From a prison guard to a police officer and now the winner of one of the world’s fiercest cooking competitions, Sashi Cheliah has come a long way. While his family from Madurai influenced him a lot in terms of food, eventually their moving to Southeast Asia introduced Malaysian and Singaporean cuisines to him. Today, he’s focusing on launching an Asian food-themed pop-up in Melbourne and writing his cookbook.
Every chef has an inspiration or a spark that motivates him to begin cooking. What was yours?
My first memory goes far back…when I was 10 or 11 years old. Whenever my mom or aunt would cook, I would hang out in the kitchen. Usually, Indian families don’t really encourage boys to come into the kitchen. So I’d observe them closely from afar and it that had a huge influence on my love for cooking as well as food. A couple of years later, I started cooking at barbecues, when we would go for school challenges and all of that. It was during one such event that I even met my wife-to-be!
However, when I was doing my stint with the police force, I was very busy and my cooking reduced drastically. It was when I came to Australia that I had a lot of time to spend time with family. I started cooking with them a lot and that’s how I got much closer to food here than I was in Singapore... and the rest is history.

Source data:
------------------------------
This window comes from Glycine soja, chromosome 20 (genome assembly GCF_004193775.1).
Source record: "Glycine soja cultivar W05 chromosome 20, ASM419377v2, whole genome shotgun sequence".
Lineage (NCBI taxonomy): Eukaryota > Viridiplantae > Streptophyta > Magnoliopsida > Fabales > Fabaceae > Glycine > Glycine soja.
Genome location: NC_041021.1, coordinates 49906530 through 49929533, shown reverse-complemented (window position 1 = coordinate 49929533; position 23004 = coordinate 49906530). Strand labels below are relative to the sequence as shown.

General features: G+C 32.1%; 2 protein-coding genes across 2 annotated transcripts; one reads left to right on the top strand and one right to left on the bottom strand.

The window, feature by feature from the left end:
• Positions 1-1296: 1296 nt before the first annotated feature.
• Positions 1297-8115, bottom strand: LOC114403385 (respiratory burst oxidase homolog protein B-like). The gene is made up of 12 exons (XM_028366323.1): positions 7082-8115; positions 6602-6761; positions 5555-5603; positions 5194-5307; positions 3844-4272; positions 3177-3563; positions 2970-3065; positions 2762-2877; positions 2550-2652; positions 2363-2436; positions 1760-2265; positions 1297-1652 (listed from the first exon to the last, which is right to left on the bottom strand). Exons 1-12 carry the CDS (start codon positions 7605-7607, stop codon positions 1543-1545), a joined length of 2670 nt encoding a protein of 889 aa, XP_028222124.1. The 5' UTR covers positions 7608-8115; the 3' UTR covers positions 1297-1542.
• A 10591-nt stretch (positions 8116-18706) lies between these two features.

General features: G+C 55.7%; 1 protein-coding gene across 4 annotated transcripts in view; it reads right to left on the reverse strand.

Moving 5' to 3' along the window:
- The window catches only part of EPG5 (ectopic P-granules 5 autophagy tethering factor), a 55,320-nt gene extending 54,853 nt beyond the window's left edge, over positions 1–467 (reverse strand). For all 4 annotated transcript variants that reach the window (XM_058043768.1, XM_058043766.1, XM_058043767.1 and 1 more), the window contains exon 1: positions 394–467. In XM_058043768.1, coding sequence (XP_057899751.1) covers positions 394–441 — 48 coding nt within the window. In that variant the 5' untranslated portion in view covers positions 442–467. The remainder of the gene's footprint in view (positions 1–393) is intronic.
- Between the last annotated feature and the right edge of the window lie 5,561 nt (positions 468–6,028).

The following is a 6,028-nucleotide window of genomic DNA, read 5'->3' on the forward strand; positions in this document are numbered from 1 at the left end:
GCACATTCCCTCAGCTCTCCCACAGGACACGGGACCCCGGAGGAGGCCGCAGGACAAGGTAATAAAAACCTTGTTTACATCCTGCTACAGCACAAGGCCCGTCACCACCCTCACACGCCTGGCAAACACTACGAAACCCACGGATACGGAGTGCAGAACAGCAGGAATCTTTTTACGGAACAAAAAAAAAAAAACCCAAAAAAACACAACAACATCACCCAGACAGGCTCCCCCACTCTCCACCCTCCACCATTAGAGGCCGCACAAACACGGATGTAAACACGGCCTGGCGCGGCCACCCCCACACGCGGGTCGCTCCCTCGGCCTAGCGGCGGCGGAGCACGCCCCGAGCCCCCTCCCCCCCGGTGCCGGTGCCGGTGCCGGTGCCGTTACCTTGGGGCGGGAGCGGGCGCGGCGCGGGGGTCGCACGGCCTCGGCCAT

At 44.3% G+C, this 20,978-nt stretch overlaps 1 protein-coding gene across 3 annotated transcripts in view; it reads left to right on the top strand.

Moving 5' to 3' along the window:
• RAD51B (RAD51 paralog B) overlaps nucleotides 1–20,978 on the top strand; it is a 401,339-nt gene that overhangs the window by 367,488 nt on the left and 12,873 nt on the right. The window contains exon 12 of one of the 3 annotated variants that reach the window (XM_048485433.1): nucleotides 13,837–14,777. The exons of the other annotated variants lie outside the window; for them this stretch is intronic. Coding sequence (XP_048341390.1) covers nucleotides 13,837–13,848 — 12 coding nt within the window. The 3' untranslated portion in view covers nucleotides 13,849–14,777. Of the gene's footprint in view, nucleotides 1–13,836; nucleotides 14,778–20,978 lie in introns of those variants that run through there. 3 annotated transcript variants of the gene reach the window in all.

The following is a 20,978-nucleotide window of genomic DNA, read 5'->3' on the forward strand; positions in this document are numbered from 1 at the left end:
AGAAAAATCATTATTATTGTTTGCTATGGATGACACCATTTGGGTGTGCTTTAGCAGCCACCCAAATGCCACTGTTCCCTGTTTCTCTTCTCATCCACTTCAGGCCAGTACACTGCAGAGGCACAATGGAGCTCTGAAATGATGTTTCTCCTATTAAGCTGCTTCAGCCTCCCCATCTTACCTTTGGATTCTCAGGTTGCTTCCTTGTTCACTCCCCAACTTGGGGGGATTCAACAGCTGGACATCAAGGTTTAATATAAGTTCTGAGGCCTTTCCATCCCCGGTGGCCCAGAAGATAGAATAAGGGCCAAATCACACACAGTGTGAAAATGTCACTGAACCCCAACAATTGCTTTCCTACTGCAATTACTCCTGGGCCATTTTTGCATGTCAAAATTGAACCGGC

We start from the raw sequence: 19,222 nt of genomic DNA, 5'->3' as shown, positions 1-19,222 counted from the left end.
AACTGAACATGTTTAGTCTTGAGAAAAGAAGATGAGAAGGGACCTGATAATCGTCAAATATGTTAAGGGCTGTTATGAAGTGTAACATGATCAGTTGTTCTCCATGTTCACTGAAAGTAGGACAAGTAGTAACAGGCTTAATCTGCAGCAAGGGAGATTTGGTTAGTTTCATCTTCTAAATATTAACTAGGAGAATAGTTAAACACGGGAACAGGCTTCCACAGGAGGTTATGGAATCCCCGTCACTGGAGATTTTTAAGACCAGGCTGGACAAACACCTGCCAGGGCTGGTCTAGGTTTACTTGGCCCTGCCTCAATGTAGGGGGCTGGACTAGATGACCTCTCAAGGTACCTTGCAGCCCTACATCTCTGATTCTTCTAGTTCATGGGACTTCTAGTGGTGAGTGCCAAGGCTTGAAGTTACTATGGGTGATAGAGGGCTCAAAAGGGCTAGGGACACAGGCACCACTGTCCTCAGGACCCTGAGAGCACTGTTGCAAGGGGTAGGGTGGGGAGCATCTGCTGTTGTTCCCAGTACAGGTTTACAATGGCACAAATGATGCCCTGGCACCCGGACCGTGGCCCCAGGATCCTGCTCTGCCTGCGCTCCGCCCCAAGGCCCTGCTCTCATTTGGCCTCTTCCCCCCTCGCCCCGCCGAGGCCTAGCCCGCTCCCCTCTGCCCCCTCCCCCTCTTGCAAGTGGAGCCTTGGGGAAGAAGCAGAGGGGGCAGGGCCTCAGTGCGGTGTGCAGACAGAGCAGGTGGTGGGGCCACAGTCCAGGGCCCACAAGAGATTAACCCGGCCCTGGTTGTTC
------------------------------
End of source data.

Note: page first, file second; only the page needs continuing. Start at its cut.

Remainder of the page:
Wasn’t transitioning from one career to another difficult?
Law enforcement has been a good job for me, but I love food! The transition was and still is scary but my family encourages me every day. Also, being in the F&B industry has made me want to work with prisoners or ex-convicts — I want to offer them rehabilitation in this industry and I look forwarding to working with them in the future.
With his ‘idol’ Gordon Ramsay
Were you even remotely prepared for this attention from the world?
I am overwhelmed, but very happy with all the love I’ve received from India! You guys have been a great support!
Do you celebrate any occasions or festivals where the whole family sits down for a meal?
We follow the usual Indian culture and festivals so food is a huge part of them. Oh, Indian desserts, right from halwa to kesari… there’s nothing else like Indian sweets. You can spend years trying out every single sweet and you still wouldn’t be able to taste everything. When I moved to Australia, I missed home food so I would get recipes from my mother and pick up ideas from YouTube videos. Fellow Singaporeans and Malaysians in the area would come and try my food. They encouraged me to try out for MasterChef.
What do you think a chef has do to stay relevant in the F&B industry?
Don’t be afraid to try new things! I tried and look where I am now. If you have a passion for food, go give it a go!
How did your style of cooking evolve over the course of the show?
My original style of cooking is very rustic, home-style… but throughout the competition I learned how to cook with a more finesse. In terms of plating especially, I learnt how to present Indian food in a more stylish manner, if I could say so.
MasterChef Australia Season 10 will air on September 10 on Star India, so tune in from Monday-Friday at 9 pm